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A New Prime?

Models 35 and older are in demand as boomers want 'to see someone they relate to.' So familiar faces are back in front of the camera again.

June 15, 2008|Monica Corcoran | Times Staff Writer

UNTIL recently, a fashion model and a carton of skim milk had a lot in common -- not enough fat and a short shelf life. The average model's career typically expired at the age of 25. And, really, did anyone cry over such gorgeous spoiled milk?

But a funny thing happened on the way to the model retirement home. Laugh lines became commodities.

"The market for older models has exploded," says Ginni Conquest, co-director of the sophisticated women's division at Wilhelmina Models in New York. (Models who are 25 and older are often referred to as "classic" or "sophisticated.") "It's our fastest-growing area, and it's a first for the industry."

Companies didn't suddenly become smitten with stretch marks. The trend is driven by the $2-trillion spending power of baby boomers -- born between 1946 and 1964 -- who make up 26% of the population. After all, what middle-aged woman wants to buy moisturizer from a model who's too young to order a martini?

Or a cashmere cardigan from a coed? In September, J.Crew will introduce an online section within its Web catalog that features 58-year-old Los Angeles model Pia Gronning. The sundresses will be the same, but the styling will be more age-appropriate and sophisticated.

"We kept hearing women say, 'I'm not 25. I can't wear your clothes,' " says the preppy retailer's creative director, Jenna Lyons. "We did it for the women who wanted to see someone they relate to."

J.Crew's mature model, a Danish stunner with a 27-inch waist, returned to modeling full time four years ago with L.A. Models as her booking agency. She had been working as a successful interior designer, collaborating with Julia Louis-Dreyfus and other notables.

"I was seeing girls that I used to work with, and so I got back into it," says Gronning, who was discovered by Eileen Ford in 1974. "I am much more relaxed about it now, and I am doing amazingly well."

Using models with some existential mileage makes sense for a few reasons. Baby boomers and thirtysomething Gen Xers see the best physical examples of their peers and glean hope that they, too, can age as well. They also covet the good life experiences that often come with good looks.

"The aspiration in these ads has shifted to having a full, rich life. Open up any Vogue and you'll see models over 35," says John Caplan, president of Ford Models. "In the Rolex ad, you have Carmen Dell'Orefice, and she's in her 70s."

Of course, it helps to have a fulfilled life and exquisite bone structure too. This fall, you won't be able to flip a dozen ad pages in a fashion magazine without glimpsing a 35-plus supermodel. Nearly every '90s glamazon immortalized in George Michael's "Freedom" video has a campaign to her name. Linda Evangelista, 42, pouts for Prada, while 38-year-old Claudia Schiffer smirks for Chanel and Ferragamo. Christy Turlington, 39, models for Escada. Naomi Campbell, 38, just replaced the 34-year-old Kate Moss as the face of Yves Saint Laurent's fall print ads.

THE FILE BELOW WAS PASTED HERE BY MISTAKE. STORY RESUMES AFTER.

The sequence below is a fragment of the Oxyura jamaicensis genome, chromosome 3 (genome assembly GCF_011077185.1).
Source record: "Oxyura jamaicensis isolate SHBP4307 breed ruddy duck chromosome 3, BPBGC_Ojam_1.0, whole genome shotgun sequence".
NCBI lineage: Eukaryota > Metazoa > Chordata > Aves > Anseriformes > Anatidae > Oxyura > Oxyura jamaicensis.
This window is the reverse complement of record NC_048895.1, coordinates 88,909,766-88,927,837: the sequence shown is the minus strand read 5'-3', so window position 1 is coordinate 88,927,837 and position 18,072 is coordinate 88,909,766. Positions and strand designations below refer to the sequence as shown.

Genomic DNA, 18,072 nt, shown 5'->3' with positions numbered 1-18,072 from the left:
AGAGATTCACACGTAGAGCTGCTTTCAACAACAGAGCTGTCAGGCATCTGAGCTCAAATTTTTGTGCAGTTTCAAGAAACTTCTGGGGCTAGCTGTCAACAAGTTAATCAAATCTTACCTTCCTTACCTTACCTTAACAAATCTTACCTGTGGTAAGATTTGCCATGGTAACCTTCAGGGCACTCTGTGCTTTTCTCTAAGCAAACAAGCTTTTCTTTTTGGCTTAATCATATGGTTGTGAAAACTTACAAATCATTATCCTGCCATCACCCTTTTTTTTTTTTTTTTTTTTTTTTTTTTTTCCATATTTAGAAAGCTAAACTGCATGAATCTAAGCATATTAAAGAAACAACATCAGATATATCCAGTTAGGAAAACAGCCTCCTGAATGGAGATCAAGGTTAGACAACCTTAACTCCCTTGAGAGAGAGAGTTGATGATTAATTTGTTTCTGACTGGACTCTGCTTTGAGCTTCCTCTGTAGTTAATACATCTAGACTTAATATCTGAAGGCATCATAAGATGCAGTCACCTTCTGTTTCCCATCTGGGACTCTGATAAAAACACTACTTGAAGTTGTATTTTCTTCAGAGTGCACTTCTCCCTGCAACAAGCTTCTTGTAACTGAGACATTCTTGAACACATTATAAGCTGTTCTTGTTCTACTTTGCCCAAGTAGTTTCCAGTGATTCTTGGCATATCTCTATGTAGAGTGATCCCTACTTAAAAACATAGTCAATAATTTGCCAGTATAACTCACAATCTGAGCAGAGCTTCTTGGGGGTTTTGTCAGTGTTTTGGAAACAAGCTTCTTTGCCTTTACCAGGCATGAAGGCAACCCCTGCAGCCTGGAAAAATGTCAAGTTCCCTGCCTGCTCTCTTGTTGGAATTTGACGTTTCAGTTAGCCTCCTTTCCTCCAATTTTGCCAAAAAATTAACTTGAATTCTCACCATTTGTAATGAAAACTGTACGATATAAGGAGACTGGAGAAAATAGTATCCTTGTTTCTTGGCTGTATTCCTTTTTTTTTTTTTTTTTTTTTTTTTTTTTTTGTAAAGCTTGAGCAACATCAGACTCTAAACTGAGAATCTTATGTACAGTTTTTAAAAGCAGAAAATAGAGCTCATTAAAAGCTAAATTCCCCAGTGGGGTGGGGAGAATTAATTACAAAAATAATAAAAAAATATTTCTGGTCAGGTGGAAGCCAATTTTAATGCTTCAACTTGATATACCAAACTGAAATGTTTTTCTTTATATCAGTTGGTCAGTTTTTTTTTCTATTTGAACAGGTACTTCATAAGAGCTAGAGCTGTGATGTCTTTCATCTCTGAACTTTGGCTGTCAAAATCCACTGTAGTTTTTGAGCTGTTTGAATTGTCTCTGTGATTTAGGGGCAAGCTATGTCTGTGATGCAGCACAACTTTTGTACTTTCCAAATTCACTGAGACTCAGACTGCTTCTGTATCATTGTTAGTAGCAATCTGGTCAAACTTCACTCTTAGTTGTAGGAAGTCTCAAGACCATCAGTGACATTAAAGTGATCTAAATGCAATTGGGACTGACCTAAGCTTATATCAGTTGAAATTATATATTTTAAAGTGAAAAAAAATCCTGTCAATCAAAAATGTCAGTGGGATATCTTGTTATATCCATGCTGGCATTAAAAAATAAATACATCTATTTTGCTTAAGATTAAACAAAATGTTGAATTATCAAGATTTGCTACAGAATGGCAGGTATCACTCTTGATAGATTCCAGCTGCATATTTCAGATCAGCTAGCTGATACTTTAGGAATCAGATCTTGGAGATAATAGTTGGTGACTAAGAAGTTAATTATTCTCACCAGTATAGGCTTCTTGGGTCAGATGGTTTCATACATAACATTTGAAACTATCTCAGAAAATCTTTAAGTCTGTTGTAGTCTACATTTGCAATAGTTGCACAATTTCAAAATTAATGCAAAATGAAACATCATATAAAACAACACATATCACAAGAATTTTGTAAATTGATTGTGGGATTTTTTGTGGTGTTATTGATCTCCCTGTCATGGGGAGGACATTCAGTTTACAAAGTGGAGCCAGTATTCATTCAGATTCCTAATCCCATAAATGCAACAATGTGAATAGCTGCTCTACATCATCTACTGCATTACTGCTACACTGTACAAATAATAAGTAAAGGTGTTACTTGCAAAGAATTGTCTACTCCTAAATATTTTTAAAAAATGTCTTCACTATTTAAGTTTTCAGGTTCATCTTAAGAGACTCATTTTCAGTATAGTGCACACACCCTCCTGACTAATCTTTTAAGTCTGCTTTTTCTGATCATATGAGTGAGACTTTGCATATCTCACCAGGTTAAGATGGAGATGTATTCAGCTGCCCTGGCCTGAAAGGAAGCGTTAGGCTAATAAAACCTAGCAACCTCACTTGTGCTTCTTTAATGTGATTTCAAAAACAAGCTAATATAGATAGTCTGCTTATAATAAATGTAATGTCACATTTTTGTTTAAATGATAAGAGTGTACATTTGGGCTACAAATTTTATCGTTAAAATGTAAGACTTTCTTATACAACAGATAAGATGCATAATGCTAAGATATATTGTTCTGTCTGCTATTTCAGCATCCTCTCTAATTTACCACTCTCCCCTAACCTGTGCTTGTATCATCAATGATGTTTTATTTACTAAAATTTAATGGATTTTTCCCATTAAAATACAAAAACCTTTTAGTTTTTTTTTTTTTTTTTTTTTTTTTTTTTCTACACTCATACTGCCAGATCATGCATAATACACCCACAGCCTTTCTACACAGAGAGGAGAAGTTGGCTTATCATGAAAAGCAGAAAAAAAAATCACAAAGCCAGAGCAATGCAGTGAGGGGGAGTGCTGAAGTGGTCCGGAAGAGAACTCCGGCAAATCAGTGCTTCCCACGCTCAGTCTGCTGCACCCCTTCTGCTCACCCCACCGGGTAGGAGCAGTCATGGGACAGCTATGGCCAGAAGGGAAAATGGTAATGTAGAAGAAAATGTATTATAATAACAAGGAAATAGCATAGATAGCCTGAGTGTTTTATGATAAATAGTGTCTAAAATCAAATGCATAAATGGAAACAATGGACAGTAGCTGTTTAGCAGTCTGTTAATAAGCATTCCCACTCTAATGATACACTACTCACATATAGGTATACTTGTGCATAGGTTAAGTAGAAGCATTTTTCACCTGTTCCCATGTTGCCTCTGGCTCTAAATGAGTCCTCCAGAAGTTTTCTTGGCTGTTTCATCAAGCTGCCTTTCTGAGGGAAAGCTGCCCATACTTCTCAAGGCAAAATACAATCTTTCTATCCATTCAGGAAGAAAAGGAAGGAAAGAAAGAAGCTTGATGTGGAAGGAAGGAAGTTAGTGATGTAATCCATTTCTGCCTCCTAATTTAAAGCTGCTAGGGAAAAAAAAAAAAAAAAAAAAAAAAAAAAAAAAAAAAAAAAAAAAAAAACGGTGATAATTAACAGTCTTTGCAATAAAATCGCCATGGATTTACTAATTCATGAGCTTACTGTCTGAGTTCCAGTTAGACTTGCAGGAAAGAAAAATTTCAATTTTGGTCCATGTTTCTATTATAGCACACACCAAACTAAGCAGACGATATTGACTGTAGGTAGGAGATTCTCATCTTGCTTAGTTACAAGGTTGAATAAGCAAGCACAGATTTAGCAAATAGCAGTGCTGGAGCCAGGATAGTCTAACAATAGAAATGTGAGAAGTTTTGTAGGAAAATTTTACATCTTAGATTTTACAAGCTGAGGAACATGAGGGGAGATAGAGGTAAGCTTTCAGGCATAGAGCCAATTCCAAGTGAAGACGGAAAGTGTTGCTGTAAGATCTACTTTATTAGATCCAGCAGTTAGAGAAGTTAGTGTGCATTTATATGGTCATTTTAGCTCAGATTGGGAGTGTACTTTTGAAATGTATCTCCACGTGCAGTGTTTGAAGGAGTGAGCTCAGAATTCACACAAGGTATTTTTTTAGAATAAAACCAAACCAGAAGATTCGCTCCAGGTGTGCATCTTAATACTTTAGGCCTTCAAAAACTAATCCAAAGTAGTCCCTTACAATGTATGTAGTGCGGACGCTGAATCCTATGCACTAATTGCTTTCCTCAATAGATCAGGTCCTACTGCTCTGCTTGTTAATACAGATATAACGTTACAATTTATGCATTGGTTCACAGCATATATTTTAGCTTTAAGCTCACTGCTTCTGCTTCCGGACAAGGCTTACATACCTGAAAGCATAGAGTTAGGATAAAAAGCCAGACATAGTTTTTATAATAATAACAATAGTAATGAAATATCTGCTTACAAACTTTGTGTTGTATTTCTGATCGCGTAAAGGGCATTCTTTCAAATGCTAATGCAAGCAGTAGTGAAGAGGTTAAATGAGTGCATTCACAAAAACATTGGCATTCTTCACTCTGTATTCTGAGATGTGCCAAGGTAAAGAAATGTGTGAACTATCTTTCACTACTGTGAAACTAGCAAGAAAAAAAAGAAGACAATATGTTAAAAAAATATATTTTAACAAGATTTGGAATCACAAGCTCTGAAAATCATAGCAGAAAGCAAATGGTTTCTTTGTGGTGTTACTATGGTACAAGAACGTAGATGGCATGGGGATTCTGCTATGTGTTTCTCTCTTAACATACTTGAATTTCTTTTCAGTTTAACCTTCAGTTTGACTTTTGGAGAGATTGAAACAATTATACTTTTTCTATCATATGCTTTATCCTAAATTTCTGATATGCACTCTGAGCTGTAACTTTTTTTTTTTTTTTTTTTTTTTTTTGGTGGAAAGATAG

Could America's next top model be addicted to multivitamins? TV Land sure hopes so. Earlier this month, the cable network -- along with Wilhelmina Models as a partner -- debuted "She's Got the Look," a search for a 35-plus supermodel. Host Kim Alexis, 47, who graced 500 magazine covers in the '80s, plays the ax model with the not-so-catchy dismissal: "You're off the board."

"The expression 'well-preserved' has become a compliment," Alexis says. "And unlike the 20-year-old girls on 'America's Next Top Model,' these women are more well-rounded and confident."

Perhaps. But that doesn't mean that they don't bicker like hungry chinchillas and bemoan their thighs and midriffs. Still, Keith Cox, TV Land exec and the show's creator, thinks the winner will have a better shot at landing campaigns than a dewy twentysomething model: "It's a different market, and it's less competitive," he says.

Lara Harris hopes so. The 35-plus model who was one of the faces of Giorgio Armani in the '90s left L.A. last month for New York to reignite her career. Her agency, Wilhelmina, lured her out with the promise of work. "It's more viable for me as a model than I ever anticipated," says Harris, who just completed a graduate degree in psychology and has decided to put off practicing psychotherapy. "I'm at an audition right now."

Still, this trend that appears to be one giant leap for modelkind doesn't apply to the runway -- which is still strictly for kittens.

"If I submitted a 45-year-old model for a runway show, the designer would laugh at me," says Crista Klayman, director of runway at L.A. Models. "They still want the 18-year-old."

In other words, got milk?


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